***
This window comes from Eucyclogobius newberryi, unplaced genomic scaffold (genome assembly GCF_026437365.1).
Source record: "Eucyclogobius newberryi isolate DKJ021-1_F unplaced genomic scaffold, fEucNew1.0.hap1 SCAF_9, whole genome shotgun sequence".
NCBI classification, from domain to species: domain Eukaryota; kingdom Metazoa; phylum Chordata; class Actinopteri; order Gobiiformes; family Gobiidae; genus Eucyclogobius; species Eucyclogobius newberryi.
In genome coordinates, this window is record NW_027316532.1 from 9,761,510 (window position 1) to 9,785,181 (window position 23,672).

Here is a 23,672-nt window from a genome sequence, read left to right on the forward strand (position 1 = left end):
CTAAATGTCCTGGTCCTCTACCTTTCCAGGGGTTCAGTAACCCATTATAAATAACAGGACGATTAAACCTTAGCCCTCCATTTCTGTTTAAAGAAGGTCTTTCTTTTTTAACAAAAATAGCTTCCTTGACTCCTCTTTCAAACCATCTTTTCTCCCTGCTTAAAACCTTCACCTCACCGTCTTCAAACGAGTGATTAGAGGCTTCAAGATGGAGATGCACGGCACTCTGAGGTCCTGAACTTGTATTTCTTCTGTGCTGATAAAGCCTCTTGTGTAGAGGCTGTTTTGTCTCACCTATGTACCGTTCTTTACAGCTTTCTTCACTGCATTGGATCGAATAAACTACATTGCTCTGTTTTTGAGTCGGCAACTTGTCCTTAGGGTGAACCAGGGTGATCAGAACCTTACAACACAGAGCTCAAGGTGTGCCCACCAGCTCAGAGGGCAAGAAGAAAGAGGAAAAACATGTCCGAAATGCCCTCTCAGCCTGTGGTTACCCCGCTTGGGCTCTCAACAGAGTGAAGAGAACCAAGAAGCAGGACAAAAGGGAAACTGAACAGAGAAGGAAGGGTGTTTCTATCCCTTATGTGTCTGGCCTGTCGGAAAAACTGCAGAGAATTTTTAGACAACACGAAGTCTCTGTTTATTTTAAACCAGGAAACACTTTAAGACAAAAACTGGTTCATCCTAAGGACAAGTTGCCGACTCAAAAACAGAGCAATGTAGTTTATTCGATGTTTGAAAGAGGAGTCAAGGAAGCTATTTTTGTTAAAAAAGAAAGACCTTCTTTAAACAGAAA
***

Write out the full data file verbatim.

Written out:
This window comes from Eucyclogobius newberryi, unplaced genomic scaffold (genome assembly GCF_026437365.1).
Source record: "Eucyclogobius newberryi isolate DKJ021-1_F unplaced genomic scaffold, fEucNew1.0.hap1 SCAF_9, whole genome shotgun sequence".
NCBI classification, from domain to species: domain Eukaryota; kingdom Metazoa; phylum Chordata; class Actinopteri; order Gobiiformes; family Gobiidae; genus Eucyclogobius; species Eucyclogobius newberryi.
In genome coordinates, this window is record NW_027316532.1 from 9,761,510 (window position 1) to 9,785,181 (window position 23,672).

Here is a 23,672-nt window from a genome sequence, read left to right on the forward strand (position 1 = left end):
CTAAATGTCCTGGTCCTCTACCTTTCCAGGGGTTCAGTAACCCATTATAAATAACAGGACGATTAAACCTTAGCCCTCCATTTCTGTTTAAAGAAGGTCTTTCTTTTTTAACAAAAATAGCTTCCTTGACTCCTCTTTCAAACCATCTTTTCTCCCTGCTTAAAACCTTCACCTCACCGTCTTCAAACGAGTGATTAGAGGCTTCAAGATGGAGATGCACGGCACTCTGAGGTCCTGAACTTGTATTTCTTCTGTGCTGATAAAGCCTCTTGTGTAGAGGCTGTTTTGTCTCACCTATGTACCGTTCTTTACAGCTTTCTTCACTGCATTGGATCGAATAAACTACATTGCTCTGTTTTTGAGTCGGCAACTTGTCCTTAGGGTGAACCAGGGTGATCAGAACCTTACAACACAGAGCTCAAGGTGTGCCCACCAGCTCAGAGGGCAAGAAGAAAGAGGAAAAACATGTCCGAAATGCCCTCTCAGCCTGTGGTTACCCCGCTTGGGCTCTCAACAGAGTGAAGAGAACCAAGAAGCAGGACAAAAGGGAAACTGAACAGAGAAGGAAGGGTGTTTCTATCCCTTATGTGTCTGGCCTGTCGGAAAAACTGCAGAGAATTTTTAGACAACACGAAGTCTCTGTTTATTTTAAACCAGGAAACACTTTAAGACAAAAACTGGTTCATCCTAAGGACAAGTTGCCGACTCAAAAACAGAGCAATGTAGTTTATTCGATGTTTGAAAGAGGAGTCAAGGAAGCTATTTTTGTTAAAAAAGAAAGACCTTCTTTAAACAGAAA